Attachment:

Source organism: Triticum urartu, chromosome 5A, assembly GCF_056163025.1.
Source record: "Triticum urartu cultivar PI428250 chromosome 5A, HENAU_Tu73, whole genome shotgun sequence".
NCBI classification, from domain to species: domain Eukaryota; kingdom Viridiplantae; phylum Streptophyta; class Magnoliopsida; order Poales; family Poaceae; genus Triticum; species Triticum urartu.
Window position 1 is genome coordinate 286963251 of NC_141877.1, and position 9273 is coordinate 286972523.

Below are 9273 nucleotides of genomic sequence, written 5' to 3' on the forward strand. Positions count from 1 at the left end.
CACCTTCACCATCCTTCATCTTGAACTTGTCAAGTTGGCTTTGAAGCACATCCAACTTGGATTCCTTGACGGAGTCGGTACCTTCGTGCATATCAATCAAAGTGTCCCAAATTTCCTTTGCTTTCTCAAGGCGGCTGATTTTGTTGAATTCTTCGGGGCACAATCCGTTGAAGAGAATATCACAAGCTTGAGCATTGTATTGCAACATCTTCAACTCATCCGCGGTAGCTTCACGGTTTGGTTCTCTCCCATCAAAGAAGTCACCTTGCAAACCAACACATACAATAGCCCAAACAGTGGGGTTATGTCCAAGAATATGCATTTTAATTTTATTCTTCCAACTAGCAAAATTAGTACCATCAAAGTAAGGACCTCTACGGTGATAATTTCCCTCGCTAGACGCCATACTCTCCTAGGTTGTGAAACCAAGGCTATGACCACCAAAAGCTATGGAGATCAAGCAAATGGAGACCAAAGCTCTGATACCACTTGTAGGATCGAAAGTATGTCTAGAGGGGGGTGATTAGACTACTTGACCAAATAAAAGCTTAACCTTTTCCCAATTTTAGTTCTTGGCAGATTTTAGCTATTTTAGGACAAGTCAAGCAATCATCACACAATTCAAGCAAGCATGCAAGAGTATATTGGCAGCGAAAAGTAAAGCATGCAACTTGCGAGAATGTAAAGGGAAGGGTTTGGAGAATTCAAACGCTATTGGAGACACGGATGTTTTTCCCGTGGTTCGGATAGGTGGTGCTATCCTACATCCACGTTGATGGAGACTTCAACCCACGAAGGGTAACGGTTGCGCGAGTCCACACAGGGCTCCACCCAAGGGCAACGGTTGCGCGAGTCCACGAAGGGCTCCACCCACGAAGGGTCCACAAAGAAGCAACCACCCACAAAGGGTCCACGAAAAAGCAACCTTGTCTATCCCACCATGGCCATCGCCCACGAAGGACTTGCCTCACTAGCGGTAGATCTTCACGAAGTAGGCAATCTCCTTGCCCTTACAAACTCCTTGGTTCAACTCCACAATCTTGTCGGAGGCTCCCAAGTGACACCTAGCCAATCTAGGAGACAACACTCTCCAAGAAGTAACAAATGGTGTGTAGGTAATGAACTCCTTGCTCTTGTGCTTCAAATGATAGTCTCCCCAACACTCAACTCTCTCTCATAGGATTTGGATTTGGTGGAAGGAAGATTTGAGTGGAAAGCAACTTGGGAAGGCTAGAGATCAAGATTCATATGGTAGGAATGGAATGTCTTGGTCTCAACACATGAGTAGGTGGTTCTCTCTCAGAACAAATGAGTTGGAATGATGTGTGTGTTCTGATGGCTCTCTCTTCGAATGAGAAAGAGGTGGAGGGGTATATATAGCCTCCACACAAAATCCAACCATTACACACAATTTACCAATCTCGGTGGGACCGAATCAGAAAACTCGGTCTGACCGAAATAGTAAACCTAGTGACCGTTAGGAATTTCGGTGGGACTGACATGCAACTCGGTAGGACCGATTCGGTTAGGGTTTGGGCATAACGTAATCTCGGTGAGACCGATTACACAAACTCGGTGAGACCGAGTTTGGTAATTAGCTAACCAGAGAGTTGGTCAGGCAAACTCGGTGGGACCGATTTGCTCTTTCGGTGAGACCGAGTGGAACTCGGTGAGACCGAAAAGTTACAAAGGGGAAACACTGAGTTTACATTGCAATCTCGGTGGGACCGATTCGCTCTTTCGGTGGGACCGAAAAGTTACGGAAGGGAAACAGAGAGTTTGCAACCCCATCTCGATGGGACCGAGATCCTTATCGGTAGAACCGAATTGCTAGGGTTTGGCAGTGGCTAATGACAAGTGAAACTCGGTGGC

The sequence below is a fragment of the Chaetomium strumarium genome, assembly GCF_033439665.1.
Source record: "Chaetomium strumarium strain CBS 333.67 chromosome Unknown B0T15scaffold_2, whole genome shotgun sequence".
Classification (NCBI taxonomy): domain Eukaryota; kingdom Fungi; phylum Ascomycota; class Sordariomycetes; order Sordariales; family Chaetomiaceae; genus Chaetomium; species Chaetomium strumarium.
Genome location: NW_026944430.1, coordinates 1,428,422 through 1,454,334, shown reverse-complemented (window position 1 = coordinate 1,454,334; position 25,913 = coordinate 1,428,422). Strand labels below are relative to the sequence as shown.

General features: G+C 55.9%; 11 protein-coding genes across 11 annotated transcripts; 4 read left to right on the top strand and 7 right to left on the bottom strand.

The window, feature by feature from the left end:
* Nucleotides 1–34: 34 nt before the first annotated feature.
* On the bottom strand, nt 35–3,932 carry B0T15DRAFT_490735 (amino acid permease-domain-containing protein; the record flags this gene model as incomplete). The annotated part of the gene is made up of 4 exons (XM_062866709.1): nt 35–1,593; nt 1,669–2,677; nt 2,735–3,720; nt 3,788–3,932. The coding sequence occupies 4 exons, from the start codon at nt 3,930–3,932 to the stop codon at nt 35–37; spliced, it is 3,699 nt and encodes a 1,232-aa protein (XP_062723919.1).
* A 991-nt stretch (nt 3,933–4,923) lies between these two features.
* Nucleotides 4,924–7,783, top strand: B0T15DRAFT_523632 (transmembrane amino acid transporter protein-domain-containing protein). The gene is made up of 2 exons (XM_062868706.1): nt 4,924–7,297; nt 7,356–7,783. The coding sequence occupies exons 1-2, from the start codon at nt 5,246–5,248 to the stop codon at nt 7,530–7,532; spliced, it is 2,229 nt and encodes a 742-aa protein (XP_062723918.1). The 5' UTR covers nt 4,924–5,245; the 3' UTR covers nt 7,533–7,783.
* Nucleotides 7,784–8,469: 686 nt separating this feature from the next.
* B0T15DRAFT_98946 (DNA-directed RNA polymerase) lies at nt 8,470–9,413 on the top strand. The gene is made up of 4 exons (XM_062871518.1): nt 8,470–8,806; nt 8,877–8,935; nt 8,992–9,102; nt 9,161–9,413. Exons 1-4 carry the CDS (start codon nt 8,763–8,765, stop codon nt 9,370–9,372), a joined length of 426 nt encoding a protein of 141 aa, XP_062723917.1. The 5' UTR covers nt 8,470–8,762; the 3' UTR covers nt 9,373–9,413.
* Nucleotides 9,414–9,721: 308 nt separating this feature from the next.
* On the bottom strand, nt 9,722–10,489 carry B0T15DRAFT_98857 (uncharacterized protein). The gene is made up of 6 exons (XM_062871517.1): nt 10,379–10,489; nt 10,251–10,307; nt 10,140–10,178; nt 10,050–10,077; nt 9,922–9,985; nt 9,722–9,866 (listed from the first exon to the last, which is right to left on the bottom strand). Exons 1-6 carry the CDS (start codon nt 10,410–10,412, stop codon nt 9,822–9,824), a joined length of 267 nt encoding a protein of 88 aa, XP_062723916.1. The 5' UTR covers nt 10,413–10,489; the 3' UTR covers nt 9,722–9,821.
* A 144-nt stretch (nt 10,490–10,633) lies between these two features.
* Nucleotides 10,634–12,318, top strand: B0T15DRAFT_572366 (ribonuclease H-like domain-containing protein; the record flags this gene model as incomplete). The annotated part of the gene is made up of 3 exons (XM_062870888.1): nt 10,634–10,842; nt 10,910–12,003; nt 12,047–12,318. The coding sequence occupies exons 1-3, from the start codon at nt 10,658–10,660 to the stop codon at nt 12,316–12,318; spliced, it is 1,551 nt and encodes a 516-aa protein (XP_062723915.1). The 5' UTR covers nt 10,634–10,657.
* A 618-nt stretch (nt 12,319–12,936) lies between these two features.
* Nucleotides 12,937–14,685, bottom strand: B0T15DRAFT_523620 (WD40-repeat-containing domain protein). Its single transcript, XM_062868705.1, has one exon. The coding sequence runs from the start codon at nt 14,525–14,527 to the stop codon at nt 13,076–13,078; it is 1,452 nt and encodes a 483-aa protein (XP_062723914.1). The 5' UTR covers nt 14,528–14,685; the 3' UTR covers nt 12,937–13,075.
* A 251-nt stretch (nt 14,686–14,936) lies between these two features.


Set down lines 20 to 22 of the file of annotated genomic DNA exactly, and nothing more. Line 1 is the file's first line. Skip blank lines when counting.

* On the bottom strand, nt 9,722–10,489 carry B0T15DRAFT_98857 (uncharacterized protein). The gene is made up of 6 exons (XM_062871517.1): nt 10,379–10,489; nt 10,251–10,307; nt 10,140–10,178; nt 10,050–10,077; nt 9,922–9,985; nt 9,722–9,866 (listed from the first exon to the last, which is right to left on the bottom strand). Exons 1-6 carry the CDS (start codon nt 10,410–10,412, stop codon nt 9,822–9,824), a joined length of 267 nt encoding a protein of 88 aa, XP_062723916.1. The 5' UTR covers nt 10,413–10,489; the 3' UTR covers nt 9,722–9,821.
* A 144-nt stretch (nt 10,490–10,633) lies between these two features.
* Nucleotides 10,634–12,318, top strand: B0T15DRAFT_572366 (ribonuclease H-like domain-containing protein; the record flags this gene model as incomplete). The annotated part of the gene is made up of 3 exons (XM_062870888.1): nt 10,634–10,842; nt 10,910–12,003; nt 12,047–12,318. The coding sequence occupies exons 1-3, from the start codon at nt 10,658–10,660 to the stop codon at nt 12,316–12,318; spliced, it is 1,551 nt and encodes a 516-aa protein (XP_062723915.1). The 5' UTR covers nt 10,634–10,657.